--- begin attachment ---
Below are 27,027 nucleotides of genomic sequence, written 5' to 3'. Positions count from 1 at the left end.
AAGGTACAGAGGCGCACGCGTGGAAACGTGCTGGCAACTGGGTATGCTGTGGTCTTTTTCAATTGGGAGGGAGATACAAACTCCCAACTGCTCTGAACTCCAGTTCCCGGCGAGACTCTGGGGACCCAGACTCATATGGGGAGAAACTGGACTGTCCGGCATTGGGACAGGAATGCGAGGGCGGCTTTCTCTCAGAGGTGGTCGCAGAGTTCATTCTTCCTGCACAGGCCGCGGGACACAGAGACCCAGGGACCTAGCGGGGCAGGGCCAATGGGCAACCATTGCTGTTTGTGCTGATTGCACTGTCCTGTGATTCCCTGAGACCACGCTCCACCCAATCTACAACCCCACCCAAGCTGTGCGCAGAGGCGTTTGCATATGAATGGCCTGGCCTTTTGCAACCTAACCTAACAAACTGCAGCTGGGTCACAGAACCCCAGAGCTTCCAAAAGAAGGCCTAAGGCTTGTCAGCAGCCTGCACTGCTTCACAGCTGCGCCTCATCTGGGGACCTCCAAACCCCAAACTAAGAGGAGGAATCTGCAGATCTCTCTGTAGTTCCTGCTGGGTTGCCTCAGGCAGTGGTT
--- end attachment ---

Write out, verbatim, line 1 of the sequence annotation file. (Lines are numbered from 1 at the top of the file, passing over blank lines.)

Below are 27,027 nucleotides of genomic sequence, written 5' to 3'. Positions count from 1 at the left end.